Effect of High-Frequency Chest Wall Oscillation on the Central and Peripheral Distribution of Aerosolized Diethylene Triamine Penta-acetic Acid as Compared to Standard Chest Physiotherapy in Cystic Fibrosis: Study

Furthermore, there is evidence that HFCWO removes secretions by generating differences between expiratory and inspiratory flow and velocity. Several studies have suggested that HFCWO is as effective as SCPT. In addition to the airway clearance effect, HFCWO has been shown to enhance nitrogen washout, suggesting that alveolar ventilation may be increased during HFCWO as well. so
More than 50 patients in our Adult Cystic Fibrosis Center use HFCWO as their primary means of ACT, Of these patients, we found that 80% began administering their aerosolized medications during vest treatments in order to simplify their regimen and save time. The majority of patients not using HFCWO use SCPT delivered by a home caregiver as their primary ACT. Patients using this therapy require sequential administration of airway clearance followed by certain aerosolized medications. Surveyed HFCWO patients reported that combining this therapy with aerosolized medications resulted in a 25 to 50% reduction in daily treatment time. Recognition of this practice in our patients raised concerns about the effect of HFCWO on pulmonary distribution of aerosolized medications.
Distribution of aerosols can be influenced by numerous factors, such as particle diameter and inertia, airway geometry, respiratory rate, and delivery system, thus impacting the overall effectiveness of drug delivery to the periphery of the lung. In CF patients with obstructive lung disease, bronchiectasis and mucus impaction result in flow limitation. This increases local turbulence and significantly increases central deposition. HFCWO increases inspiratory and expiratory flow rates and may exacerbate central deposition, leading to decreased clinical efficacy of aerosolized medications. In addition, the circumferential nature of the vest worn with HFCWO may limit inspiration and also add to central deposition. While one initial investigation found no effect of HFCWO on peripheral deposition in normal subjects, this has not been tested in patients with CF or other obstructive diseases. With patients frequently combining the use of aerosols with HFCWO, we sought to investigate whether there was a significant effect on distribution of aerosolized medications.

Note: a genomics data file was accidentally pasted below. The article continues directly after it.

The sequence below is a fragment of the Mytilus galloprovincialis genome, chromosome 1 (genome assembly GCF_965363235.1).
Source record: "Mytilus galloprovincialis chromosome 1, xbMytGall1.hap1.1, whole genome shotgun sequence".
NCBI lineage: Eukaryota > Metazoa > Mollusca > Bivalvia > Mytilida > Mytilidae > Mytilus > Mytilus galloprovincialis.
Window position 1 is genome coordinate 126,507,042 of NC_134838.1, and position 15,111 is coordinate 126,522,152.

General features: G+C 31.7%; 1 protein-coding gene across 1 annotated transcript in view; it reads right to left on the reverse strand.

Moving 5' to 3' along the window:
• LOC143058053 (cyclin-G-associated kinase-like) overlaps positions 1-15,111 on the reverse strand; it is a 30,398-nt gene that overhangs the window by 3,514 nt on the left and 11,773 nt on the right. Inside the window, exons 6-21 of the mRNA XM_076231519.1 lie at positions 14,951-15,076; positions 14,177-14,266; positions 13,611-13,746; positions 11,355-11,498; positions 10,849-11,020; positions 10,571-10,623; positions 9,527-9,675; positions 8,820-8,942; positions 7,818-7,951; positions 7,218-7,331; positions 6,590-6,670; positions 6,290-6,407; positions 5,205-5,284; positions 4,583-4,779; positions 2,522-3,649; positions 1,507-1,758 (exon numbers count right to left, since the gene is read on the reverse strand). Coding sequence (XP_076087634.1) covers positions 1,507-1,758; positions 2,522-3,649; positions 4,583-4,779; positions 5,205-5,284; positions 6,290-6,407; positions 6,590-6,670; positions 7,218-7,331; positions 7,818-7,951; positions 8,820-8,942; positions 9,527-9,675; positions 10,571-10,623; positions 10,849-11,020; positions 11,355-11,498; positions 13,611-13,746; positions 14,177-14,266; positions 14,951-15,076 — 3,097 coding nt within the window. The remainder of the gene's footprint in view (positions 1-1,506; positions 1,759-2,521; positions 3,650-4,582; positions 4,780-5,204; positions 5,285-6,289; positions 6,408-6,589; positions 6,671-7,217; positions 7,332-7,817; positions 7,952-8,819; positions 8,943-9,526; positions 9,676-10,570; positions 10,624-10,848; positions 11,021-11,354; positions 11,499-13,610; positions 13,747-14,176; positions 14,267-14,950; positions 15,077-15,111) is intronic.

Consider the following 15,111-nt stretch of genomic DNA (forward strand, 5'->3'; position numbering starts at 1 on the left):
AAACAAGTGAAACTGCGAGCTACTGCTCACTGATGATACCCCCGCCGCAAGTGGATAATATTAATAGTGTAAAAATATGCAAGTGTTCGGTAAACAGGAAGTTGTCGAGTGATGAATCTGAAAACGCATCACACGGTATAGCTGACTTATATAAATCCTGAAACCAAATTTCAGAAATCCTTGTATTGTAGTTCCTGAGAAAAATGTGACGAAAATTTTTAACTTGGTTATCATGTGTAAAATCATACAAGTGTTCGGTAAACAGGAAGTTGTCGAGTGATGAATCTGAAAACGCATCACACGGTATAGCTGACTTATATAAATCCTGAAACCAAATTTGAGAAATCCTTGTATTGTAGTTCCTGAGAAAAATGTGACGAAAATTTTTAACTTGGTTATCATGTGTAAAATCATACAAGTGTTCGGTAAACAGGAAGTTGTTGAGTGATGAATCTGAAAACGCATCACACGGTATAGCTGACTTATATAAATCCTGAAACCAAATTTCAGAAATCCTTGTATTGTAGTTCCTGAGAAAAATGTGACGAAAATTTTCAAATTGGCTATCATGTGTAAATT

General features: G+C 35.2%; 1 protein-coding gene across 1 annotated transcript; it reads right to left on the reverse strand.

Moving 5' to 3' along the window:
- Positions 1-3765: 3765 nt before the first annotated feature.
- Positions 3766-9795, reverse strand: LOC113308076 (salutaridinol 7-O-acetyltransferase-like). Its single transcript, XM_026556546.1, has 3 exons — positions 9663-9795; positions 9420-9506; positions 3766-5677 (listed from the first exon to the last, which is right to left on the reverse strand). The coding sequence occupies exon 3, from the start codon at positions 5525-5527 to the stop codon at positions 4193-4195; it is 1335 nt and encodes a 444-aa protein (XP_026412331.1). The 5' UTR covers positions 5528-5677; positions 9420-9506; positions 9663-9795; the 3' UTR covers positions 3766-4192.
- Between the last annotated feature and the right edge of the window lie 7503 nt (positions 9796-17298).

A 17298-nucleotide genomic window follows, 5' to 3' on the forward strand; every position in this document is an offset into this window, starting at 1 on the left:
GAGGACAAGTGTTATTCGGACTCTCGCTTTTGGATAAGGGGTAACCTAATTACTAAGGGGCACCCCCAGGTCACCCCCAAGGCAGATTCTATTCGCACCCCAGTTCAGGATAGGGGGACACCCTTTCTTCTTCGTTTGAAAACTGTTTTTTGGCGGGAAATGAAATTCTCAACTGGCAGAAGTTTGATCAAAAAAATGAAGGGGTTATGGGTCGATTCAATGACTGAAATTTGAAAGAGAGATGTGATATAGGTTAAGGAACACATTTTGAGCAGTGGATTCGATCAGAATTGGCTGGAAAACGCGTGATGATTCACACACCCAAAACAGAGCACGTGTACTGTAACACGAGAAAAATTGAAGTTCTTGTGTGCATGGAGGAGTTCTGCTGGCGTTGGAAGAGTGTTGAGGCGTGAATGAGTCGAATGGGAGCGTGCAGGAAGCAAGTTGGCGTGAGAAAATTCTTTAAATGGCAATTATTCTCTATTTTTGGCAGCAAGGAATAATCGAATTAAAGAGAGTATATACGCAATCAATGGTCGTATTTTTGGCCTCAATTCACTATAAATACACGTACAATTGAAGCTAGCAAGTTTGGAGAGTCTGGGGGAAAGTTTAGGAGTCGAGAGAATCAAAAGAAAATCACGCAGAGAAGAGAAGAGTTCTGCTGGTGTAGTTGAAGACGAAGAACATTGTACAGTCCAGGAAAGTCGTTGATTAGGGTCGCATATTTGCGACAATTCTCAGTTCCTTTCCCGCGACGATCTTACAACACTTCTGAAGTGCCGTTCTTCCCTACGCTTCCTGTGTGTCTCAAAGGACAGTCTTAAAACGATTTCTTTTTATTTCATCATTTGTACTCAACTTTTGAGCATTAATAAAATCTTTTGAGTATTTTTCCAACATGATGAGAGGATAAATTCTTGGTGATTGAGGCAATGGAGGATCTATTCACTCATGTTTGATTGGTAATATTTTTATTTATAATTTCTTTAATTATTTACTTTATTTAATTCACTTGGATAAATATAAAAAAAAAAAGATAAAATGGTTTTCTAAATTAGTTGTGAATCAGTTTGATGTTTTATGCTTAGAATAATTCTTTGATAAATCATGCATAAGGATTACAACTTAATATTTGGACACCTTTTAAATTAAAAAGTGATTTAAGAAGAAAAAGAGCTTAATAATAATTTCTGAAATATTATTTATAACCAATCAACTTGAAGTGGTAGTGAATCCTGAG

This entry was posted in Cystic Fibrosis and tagged aerosol, airway clearance, central to peripheral deposition ratio, chest physiotherapy, cystic fibrosis, high-frequency chest wall oscillation, pulmonary, Xe.